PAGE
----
Royal Mail consults on closure of defined benefit pension scheme to future accrual

Royal-Mail

Royal Mail has launched a consultation on the proposed closure of its defined benefit (DB) pension scheme to future accrual.

The consultation, which launched yesterday (Thursday 5 January 2017), will run until 10 March 2017. It will involve approximately 90,000 members of the organisation’s DB pension scheme.

The consultation with members forms part of the organisation’s 2018 pension review process, which includes ongoing discussions with unions about potential changes to the scheme.

Royal Mail has proposed that DB pension scheme members will be able to continue to build benefits in their DB pension plans until 31 March 2018. After this date, members would be moved to a defined contribution (DC) arrangement, either as a new section of the DB plan or by joining the Royal Mail DC pension scheme.

On 31 March 2018, active members of the DB scheme would also receive a one-off £750 payment which could be contributed to their DC pension or taken as cash.

If this proposal is implemented, the organisation expects to pay around the same amount in pension contributions and national insurance contributions in 2018-2019 as it did in 2015-16.

The DB scheme is currently in surplus but Royal Mail expects this to run out in 2018. The organisation’s contribution rate is set to rise from 17% of pensionable pay to more than 50%, increasing from ÂŁ400 million a year to more than ÂŁ1 billion after March 2018.

Royal Mail closed its DB pension scheme to new members in April 2008.

More than 40,000 employees are members of Royal Mail’s DC pension scheme.

No changes to the current DB pension arrangement will come into force before April 2018.

Jon Millidge, group HR director at Royal Mail, said: “We know how important pension benefits are to our people. We are sorry that their current arrangements will soon not be affordable. We believe our proposal would be a fair outcome; it is the best option available.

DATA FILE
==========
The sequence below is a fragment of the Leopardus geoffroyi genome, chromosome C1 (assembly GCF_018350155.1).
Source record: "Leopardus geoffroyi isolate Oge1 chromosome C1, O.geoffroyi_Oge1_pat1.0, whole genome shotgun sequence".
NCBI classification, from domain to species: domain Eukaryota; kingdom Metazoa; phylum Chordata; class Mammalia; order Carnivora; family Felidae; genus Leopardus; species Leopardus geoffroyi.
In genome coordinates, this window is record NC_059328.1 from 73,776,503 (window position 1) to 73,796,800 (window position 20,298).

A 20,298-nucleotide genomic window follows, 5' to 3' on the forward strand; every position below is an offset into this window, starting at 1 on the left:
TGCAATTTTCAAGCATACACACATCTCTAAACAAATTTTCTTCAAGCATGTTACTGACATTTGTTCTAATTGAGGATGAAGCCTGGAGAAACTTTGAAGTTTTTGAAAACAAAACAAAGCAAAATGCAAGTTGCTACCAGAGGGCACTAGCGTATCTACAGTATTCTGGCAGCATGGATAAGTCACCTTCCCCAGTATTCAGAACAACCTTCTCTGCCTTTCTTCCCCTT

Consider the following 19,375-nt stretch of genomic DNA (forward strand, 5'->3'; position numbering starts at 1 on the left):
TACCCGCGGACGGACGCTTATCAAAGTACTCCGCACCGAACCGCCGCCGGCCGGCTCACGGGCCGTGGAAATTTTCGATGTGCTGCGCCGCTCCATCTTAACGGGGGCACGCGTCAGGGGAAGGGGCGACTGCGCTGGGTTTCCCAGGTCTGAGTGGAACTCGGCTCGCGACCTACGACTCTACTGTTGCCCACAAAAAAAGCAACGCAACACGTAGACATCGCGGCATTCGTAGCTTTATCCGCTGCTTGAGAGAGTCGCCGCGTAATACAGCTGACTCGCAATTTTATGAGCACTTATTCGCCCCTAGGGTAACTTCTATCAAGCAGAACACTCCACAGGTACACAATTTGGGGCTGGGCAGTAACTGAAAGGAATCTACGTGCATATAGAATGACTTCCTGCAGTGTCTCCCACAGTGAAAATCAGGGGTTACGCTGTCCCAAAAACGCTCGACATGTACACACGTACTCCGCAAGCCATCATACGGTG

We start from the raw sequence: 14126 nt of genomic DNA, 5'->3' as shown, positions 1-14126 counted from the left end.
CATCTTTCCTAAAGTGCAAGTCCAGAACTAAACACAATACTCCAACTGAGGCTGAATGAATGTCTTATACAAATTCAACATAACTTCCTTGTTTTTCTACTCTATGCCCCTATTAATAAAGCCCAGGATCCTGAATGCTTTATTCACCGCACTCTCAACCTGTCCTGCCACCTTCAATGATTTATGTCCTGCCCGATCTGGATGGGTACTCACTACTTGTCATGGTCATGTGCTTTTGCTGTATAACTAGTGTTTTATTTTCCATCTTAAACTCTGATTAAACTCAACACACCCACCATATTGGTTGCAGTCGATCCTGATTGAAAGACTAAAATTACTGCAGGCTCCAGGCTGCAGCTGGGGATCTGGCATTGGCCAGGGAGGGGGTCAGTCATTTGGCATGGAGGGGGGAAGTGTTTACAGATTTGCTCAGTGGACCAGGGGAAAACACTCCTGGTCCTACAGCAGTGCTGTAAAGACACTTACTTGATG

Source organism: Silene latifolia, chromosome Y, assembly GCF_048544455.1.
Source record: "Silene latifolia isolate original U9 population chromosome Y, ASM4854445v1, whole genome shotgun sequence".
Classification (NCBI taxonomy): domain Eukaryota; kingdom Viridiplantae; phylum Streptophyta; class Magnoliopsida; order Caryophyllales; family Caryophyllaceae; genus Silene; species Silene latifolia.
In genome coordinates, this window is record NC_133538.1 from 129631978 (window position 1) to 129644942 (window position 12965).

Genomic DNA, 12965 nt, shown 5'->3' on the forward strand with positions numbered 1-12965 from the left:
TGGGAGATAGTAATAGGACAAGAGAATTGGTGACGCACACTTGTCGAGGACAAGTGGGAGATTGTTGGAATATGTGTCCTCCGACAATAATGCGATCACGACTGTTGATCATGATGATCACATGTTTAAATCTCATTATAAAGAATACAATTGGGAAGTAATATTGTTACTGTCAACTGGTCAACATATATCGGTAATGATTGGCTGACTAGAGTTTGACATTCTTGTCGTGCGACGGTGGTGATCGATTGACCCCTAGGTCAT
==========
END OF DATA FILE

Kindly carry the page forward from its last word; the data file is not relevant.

“It is a very competitive pension package compared to the industry and other large employers. It is about continuing to provide sustainable, good quality pension benefits and as many high quality jobs as possible. We will carefully consider all viable options put forward by members or their representatives.”

Brian Scott, officer for the Royal Mail at Unite, said: “This is a cause for concern to Unite and we will be looking to mitigate the impact of any proposed changes during and after the consultation process. We will also be strongly encouraging our members to participate in the consultation process.

“The consultation is complex and the [organisation] needs to ensure that its employees, our members, clearly understand the potential impact on them, and the reasons and justifications for the proposed changes. It is too early to make any pronouncements on industrial action, but if the [organisation] does not respond positively on this and other issues we cannot rule this out.”

Charles Cowling, director at JLT Employee Benefits, added: “The loss of defined benefit pension provision at the Royal Mail represents a significant milestone towards the extinction of this type of employee benefits. As the third largest provider of final salary pensions in the FTSE 100, Royal Mail represents one of the largest private sector employers to succumb to the untenable pressure of running those schemes.

“Although deeply regrettable, this is not a surprise as the closure had been discussed for some time. Spiralling costs and ever challenging pension legislation have for many years driven the private sector to close their DB pension schemes. We have now reached a point where even the largest private sector employers are following this trend. Very soon final salary pensions will become an exclusive benefit only available to public sector employees.”